8. Just go.
You really need to pick up your dry cleaning. You realize that doing so will require packing the diaper bag, strapping the baby in the car seat, driving to the cleaners, removing the baby from the car seat so that you can go in the store for all of 3 minutes, then putting the baby back in his seat (most likely to protests from said child), and finally driving back home, during which time he may fall asleep and throw his nap completely off schedule.
Doing anything with a baby can seem daunting. But the thinking about it is usually worse than the actual doing. Plus, sometimes you have to get out of the house. So just go. Get up, get out, and take a little break from the ordinary.
9. Realize that it's okay to not enjoy every moment...or even every day.
I do not enjoy every second I spend with my sweet twins. In fact, there are probably whole days that I would classify as hard. Am I thankful for the twins every day? Yes. Would I ever trade them for anything? Absolutely not. But that doesn't make them less difficult. This year has passed so quickly...but I would be lying if I said that the days weren't sometimes achingly slow.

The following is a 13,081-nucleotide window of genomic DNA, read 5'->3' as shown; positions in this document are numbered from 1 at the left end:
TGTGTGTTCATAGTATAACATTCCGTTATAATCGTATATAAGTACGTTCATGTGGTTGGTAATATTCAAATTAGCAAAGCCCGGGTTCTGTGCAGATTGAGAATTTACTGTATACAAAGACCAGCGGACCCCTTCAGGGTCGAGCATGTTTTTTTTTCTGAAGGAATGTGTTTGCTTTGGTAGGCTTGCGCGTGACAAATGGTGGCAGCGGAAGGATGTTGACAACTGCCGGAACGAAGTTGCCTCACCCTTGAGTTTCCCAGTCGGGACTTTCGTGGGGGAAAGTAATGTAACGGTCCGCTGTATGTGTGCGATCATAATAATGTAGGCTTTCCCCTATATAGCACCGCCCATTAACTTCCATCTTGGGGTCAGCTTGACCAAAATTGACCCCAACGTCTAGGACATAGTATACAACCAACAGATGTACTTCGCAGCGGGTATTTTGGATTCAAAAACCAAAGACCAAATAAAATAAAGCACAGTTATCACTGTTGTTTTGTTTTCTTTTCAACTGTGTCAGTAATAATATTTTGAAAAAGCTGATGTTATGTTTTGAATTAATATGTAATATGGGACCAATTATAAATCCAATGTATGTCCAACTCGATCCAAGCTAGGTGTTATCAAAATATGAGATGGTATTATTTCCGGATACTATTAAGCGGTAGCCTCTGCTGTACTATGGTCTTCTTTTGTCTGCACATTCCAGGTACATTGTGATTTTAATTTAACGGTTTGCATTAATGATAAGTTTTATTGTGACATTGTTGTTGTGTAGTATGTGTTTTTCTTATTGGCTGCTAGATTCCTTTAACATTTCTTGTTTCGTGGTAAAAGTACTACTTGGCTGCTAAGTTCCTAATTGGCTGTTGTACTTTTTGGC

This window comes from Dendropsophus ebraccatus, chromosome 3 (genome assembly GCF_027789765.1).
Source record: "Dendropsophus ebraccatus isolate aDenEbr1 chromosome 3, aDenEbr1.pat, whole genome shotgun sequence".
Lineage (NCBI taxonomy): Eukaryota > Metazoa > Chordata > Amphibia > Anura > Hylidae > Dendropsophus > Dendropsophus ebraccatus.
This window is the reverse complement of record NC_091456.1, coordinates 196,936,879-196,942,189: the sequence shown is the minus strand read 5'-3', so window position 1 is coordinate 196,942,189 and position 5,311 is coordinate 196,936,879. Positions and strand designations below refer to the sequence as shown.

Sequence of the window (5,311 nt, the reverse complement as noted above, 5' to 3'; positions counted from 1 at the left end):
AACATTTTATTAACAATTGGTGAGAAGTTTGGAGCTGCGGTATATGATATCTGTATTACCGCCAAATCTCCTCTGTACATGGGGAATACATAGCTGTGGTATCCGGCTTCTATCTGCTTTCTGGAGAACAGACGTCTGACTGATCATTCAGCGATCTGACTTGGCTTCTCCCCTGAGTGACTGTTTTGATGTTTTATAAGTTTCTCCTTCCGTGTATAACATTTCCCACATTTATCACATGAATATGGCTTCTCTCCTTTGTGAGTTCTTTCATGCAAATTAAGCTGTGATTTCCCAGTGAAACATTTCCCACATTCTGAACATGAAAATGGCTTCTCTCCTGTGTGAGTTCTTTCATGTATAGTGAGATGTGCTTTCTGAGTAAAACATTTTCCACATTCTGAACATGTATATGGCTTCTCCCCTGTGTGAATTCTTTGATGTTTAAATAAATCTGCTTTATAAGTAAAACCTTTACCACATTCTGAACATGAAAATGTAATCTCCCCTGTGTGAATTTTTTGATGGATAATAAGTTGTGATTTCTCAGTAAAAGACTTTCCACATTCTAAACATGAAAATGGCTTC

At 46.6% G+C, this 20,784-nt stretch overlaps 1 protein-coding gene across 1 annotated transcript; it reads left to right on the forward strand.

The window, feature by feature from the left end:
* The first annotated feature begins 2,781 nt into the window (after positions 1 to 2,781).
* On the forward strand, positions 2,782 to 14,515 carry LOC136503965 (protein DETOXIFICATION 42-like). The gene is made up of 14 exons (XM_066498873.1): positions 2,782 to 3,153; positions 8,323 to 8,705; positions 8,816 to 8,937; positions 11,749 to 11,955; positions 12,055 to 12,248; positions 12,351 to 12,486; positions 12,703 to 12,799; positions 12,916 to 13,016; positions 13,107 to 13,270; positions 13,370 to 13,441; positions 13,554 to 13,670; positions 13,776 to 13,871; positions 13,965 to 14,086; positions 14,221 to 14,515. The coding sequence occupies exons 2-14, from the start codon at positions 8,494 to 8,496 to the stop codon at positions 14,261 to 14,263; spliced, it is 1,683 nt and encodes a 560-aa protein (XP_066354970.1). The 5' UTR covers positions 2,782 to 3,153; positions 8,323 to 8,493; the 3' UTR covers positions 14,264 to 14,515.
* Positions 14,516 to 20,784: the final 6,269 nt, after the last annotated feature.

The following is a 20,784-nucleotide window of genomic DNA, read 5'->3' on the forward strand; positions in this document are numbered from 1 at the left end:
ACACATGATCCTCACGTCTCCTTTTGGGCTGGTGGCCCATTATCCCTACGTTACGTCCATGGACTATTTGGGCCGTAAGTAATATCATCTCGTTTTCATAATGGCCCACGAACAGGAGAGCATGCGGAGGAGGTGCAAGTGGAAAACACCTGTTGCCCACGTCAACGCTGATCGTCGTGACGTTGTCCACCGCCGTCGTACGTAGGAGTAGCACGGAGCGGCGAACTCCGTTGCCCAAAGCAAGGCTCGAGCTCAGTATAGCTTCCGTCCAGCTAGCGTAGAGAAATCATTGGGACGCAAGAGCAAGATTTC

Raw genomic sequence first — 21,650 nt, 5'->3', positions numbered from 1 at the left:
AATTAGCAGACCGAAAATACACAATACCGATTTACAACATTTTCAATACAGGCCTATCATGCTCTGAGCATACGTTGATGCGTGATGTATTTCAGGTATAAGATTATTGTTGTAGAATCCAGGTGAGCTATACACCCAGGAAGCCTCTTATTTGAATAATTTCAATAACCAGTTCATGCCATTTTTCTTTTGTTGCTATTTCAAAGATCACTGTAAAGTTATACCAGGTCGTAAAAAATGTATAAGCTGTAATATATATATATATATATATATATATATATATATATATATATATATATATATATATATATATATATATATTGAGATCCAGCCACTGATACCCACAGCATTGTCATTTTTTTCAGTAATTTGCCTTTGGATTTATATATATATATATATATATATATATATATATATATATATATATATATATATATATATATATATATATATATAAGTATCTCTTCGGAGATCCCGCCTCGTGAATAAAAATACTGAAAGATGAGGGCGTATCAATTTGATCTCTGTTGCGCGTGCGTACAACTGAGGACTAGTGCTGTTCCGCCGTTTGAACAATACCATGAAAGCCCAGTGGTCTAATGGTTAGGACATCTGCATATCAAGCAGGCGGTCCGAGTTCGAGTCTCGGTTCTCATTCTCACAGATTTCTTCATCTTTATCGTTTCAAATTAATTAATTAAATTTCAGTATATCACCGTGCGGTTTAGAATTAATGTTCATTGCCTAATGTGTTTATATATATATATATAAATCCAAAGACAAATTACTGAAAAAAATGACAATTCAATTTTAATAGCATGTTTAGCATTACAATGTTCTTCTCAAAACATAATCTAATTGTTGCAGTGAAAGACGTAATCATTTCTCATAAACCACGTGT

A child is a miracle, the most abundant blessing. But raising a child is work. Luckily, most days are sprinkled with enough endearing moments to make me remember how blessed I truly am. Relish in those moments--use them to propel you forward. And remember that it's okay to admit that life with young kids is hard.
10. Ignore 90% of all advice you receive.
Everyone gives new parents advice. Everyone thinks their way is the right way. Truth is, though, your way is the right way for you. While your neighbor/cousin/mailman imparts his parenting wisdom, employ your smile and nod tactic, then discard 90% of whatever you were just told.
Which means you can discard items 1-9 on this list. #10 is really all that matters.